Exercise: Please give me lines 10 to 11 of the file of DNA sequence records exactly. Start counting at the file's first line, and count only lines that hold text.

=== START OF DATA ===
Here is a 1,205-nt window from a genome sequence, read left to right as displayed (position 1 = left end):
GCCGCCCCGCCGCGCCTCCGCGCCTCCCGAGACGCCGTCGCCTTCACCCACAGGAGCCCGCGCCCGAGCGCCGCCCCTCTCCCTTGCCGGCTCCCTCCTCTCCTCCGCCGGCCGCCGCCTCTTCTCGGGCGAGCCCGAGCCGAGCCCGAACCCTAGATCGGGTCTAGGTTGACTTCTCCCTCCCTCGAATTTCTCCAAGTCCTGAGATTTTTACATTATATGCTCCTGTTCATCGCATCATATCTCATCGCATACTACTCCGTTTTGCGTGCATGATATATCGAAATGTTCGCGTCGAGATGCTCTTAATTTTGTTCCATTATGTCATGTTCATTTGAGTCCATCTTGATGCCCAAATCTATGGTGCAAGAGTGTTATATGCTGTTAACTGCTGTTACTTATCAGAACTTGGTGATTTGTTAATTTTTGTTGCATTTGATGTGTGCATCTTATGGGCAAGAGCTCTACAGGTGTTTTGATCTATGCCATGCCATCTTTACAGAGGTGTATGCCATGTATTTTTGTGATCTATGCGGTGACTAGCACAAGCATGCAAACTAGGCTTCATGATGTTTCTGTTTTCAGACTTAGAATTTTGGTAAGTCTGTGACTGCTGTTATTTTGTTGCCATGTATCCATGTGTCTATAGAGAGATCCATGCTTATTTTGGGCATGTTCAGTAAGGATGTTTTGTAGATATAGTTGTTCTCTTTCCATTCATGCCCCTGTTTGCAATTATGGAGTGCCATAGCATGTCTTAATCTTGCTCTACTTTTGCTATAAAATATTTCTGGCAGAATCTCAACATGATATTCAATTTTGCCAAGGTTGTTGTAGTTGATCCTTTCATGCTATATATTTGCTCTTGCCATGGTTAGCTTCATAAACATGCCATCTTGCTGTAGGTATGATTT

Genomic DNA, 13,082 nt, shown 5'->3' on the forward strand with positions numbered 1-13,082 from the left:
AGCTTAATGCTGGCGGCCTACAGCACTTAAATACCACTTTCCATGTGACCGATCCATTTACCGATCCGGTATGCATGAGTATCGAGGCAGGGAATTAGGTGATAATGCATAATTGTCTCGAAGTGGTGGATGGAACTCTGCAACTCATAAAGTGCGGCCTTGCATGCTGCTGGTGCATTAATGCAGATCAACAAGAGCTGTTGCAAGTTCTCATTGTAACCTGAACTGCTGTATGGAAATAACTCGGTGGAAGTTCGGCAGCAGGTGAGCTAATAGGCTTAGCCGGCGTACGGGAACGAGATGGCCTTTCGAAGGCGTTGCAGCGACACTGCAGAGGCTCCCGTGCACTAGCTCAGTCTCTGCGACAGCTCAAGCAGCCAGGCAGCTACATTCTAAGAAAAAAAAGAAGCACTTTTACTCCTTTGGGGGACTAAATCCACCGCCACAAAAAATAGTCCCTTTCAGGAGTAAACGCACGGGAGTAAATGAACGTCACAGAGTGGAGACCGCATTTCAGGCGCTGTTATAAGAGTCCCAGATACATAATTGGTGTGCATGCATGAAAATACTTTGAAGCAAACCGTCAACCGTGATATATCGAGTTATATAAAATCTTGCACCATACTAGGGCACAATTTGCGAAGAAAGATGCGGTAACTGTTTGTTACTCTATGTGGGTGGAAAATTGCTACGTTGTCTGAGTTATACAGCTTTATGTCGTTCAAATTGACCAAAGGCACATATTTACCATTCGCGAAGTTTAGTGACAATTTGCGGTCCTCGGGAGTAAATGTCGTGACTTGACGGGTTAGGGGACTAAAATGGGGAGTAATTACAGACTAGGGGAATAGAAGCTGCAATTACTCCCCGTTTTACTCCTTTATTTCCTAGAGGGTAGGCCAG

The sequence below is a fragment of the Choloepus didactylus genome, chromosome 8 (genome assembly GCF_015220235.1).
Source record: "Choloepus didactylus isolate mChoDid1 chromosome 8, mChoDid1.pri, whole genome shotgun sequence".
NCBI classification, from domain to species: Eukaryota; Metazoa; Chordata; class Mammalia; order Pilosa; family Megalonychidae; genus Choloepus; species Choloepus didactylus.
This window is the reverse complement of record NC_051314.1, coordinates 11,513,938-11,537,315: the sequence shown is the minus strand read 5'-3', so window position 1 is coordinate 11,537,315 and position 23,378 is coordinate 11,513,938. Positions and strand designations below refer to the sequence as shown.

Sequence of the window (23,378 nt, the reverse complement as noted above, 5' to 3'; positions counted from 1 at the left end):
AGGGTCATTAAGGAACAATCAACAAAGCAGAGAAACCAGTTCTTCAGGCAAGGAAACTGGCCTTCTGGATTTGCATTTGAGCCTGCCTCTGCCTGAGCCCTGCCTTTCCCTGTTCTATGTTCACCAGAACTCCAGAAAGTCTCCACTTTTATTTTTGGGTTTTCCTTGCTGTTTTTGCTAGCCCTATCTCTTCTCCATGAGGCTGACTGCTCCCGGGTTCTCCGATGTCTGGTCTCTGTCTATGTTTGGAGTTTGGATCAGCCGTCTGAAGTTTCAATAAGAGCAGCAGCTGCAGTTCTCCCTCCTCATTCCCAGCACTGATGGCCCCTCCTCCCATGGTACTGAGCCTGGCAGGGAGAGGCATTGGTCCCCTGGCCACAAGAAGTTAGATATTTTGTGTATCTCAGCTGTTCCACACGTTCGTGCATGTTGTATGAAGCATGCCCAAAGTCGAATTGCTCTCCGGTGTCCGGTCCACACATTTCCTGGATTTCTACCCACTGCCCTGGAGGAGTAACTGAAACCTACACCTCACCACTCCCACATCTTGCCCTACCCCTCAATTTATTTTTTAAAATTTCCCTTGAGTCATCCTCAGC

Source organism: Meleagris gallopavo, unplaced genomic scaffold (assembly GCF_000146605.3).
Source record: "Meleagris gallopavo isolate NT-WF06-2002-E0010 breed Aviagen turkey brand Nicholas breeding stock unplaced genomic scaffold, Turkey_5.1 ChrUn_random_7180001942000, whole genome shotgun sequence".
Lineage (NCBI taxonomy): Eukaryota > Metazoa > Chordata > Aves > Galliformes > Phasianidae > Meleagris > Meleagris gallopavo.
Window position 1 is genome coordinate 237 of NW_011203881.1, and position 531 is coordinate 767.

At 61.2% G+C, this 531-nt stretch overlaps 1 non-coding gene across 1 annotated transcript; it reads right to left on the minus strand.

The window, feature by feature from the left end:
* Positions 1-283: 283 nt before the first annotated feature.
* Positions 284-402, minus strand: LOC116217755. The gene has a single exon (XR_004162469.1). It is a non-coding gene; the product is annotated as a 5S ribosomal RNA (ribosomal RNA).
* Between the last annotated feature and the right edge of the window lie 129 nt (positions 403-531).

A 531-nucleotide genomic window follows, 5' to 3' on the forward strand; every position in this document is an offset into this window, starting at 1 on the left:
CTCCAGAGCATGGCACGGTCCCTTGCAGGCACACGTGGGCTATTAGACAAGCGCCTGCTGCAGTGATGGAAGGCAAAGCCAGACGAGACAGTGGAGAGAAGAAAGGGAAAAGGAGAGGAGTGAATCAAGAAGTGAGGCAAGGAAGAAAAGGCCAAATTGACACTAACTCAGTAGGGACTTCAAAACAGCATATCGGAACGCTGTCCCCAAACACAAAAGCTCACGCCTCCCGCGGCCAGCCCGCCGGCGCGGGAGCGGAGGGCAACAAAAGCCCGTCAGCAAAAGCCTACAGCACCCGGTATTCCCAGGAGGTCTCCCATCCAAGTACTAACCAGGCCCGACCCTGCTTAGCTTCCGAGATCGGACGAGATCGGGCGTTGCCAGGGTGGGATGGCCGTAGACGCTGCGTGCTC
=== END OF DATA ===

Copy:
AGGGTCATTAAGGAACAATCAACAAAGCAGAGAAACCAGTTCTTCAGGCAAGGAAACTGGCCTTCTGGATTTGCATTTGAGCCTGCCTCTGCCTGAGCCCTGCCTTTCCCTGTTCTATGTTCACCAGAACTCCAGAAAGTCTCCACTTTTATTTTTGGGTTTTCCTTGCTGTTTTTGCTAGCCCTATCTCTTCTCCATGAGGCTGACTGCTCCCGGGTTCTCCGATGTCTGGTCTCTGTCTATGTTTGGAGTTTGGATCAGCCGTCTGAAGTTTCAATAAGAGCAGCAGCTGCAGTTCTCCCTCCTCATTCCCAGCACTGATGGCCCCTCCTCCCATGGTACTGAGCCTGGCAGGGAGAGGCATTGGTCCCCTGGCCACAAGAAGTTAGATATTTTGTGTATCTCAGCTGTTCCACACGTTCGTGCATGTTGTATGAAGCATGCCCAAAGTCGAATTGCTCTCCGGTGTCCGGTCCACACATTTCCTGGATTTCTACCCACTGCCCTGGAGGAGTAACTGAAACCTACACCTCACCACTCCCACATCTTGCCCTACCCCTCAATTTATTTTTTAAAATTTCCCTTGAGTCATCCTCAGC

Source organism: Meleagris gallopavo, unplaced genomic scaffold (assembly GCF_000146605.3).